Game still lurking in the freezer? Try Philippa Davis' pheasant samosas for a fun game starter guaranteed to impress

If you can’t bear another roast pheasant supper, it’s time to branch out. Game works fantastically with spice, so try Philippa Davis’ pheasant samosas. Serve as a starter to really impress your guests, or keep them as a snack to liven up the dull and dreary winter days.

For more moreish morsels from your leftover game, try our pheasant, cabbage and cheese pierogi. These Polish/Russian-inspired pastry parcels are excellent for elevenses or the point-to-point picnic.


You can use pheasant or partridge for the samosa recipe and using up the birds now means they won’t stay lurking in your freezer all year.

Makes 12


  • 20g melted butter
  • 1 tsp nigella seeds
  • 160g plain flour
  • ¼ tsp fine salt
  • 4 tbsp water

Pheasant samosas

  • 1 pheasant (or 2 partridges)
  • A few sprigs of coriander
  • 20g ginger, roughly chopped
  • 1 onion, peeled and chopped
  • 4 cloves of garlic, peeled

Samosa filling

  • 2 tbsp garam masala
  • 1 tsp turmeric
  • Pinch of dried chilli
  • 3 garlic cloves, peeled
  • 25g ginger, peeled
  • 2 tbsp oil
  • 2 tbsp butter
  • 1 tbsp mustard seeds
  • 6 curry leaves
  • 1 onion, peeled and finely chopped
  • 1 leek, washed and finely chopped
  • 2 carrots, peeled and finely chopped
  • 200g raw potato, washed and chopped into 0.5cm cubes
  • 25g finely chopped coriander
  • Frying oil

To serve

  • 3 tbsp plain yogurt

To make the dough, mix all of the ingredients in a bowl, adding a drop more water if necessary to bring it together, knead for a couple of minutes then rest for 30 minutes.

Place the pheasant, coriander, ginger, onion and garlic in a saucepan, cover with cold water and bring to a boil. Turn down and simmer for about 1 hour or until the pheasant is cooked and tender.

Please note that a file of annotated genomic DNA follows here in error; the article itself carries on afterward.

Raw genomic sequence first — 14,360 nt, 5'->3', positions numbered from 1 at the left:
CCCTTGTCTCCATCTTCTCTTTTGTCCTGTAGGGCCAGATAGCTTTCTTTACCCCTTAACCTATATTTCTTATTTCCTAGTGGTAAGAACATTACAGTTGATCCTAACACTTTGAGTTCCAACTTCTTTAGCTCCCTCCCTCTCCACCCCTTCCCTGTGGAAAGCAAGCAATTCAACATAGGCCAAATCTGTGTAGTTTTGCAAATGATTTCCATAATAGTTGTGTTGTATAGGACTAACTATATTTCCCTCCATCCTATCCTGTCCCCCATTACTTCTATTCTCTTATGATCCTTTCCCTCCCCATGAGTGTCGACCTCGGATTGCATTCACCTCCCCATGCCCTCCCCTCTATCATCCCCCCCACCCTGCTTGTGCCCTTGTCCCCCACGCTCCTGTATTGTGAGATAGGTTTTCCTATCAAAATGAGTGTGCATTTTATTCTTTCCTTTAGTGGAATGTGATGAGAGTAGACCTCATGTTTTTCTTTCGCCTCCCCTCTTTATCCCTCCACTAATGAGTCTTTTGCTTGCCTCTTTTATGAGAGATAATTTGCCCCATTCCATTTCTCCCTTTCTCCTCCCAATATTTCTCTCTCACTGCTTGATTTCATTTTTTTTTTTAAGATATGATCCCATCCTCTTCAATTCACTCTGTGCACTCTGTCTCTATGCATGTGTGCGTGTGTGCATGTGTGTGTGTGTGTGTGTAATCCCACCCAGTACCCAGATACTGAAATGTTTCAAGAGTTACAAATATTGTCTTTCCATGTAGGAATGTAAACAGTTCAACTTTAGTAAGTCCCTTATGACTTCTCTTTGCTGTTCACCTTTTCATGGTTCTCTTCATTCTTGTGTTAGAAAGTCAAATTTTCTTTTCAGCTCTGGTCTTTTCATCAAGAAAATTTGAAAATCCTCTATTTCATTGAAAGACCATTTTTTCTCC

Remove the pheasant, keeping the liquid to drink as broth or use as stock.

When the meat is cool enough to handle strip from the bone and finely chop.

To serve, blend together in a machine the garam masala, turmeric, chilli, garlic and ginger with 4 tablespoons water until it forms a paste.

Heat the oil and butter in a frying pan on a medium heat, add the mustard seeds and curry leaves, fry for 30 seconds then add in all the vegetables and season. Fry for five minutes and then add the ginger paste.

Cook until all the vegetables are soft, stirring regularly, then add the chopped pheasant and coriander and check the seasoning. Allow to cool.

Split the dough into three and roll into large circles of about 30cm (they should be thin but not so thin the nigella seeds tear holes). Cut each circle into quarters. Place what was the centre of the circle towards you and lightly wet the curved edge.

Fold in the two furthest points to make a cone and press firmly together. Place a spoonful of pheasant mix in the pocket then lightly wet and fold over the flap to make a triangle.
Repeat with the rest of the quarters and pheasant mix.

Heat the oil and deep-fry the samosas in small batches until golden and heated through. Serve with the yogurt.